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Eye problems in children related to swimming pools and their solution

Eye problems in children related to swimming pools and their solution


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The eye is one of the most delicate parts of the body. Although it is flanked laterally by a bone barrier, its most vulnerable point is the anterior or frontal part, covered only by the eyelids.

This vulnerability makes him especially prone to the development of injuries of various kinds. Next we will expose some of the eye problems in children related to swimming pools and their solution, as well as the behavior to follow.

1. Chemical conjunctivitis. If your child practices a dive and scuba, he should wear water glasses adapted to his size. With this, you will avoid through a barrier method the irritating effect that could be caused by direct contact with the aquatic environment. This clinical picture is very easy to identify: it presents with redness of the white area of ​​the eye, as well as a certain itching. Sometimes there is photophobia (light bothers them).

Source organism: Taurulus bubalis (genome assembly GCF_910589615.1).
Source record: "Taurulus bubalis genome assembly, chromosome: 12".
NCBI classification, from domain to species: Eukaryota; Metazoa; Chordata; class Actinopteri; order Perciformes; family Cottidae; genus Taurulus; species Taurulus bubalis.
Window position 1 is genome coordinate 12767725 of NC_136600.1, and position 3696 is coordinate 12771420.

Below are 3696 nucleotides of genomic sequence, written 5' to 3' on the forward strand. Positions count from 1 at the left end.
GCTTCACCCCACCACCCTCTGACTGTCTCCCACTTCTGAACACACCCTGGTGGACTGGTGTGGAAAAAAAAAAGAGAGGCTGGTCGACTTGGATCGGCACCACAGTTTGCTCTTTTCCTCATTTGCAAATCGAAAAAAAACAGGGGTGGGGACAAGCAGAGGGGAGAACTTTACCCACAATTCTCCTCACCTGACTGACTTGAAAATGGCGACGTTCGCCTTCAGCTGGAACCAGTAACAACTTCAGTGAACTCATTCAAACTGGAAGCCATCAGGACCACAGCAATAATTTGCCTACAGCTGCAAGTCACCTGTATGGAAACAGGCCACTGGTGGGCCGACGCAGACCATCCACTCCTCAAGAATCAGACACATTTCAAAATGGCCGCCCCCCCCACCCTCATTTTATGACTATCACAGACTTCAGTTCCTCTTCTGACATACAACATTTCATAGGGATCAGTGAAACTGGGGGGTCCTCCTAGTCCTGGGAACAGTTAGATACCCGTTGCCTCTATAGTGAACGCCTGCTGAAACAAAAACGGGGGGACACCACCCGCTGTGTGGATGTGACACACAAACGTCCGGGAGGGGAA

2. Infectious conjunctivitis. There is a viral agent, called adenovirus, with a high rate of contagion. It spreads very easily in swimming pools. For this reason, if your child has been diagnosed with one of these conjunctivitis, he should avoid the pool until the condition has completely resolved. The symptoms it produces is more expressive than that of chemical conjunctivitis: there is more redness of the eye, pain and photophobia. The picture is also more persistent.

3. Conjunctivitis solar keratitis. The mirror effect of the swimming pool, by reflecting the sunlight, could lead to the appearance of corneal lesions in predisposed patients or those with some underlying ocular pathology. From a clinical point of view, it causes redness of the eye, pain and a feeling of having sand inside the eye. Treatment will include an epithelializing ointment, and ocular occlusion.

4. Solar blepharitis. People with a light skin phototype are especially prone to developing sunburns on the eyelids. Parents should not forget to apply protective cream in that area.

5. Periocular contusion. Diving "head first", in dives made from a considerable height, can lead to the appearance of an ocular or periocular contusion. This is expressed in the form of conjunctival pain and hemorrhage. It must be managed with oral analgesics. If the pain persists, it should be evaluated by a doctor urgently.

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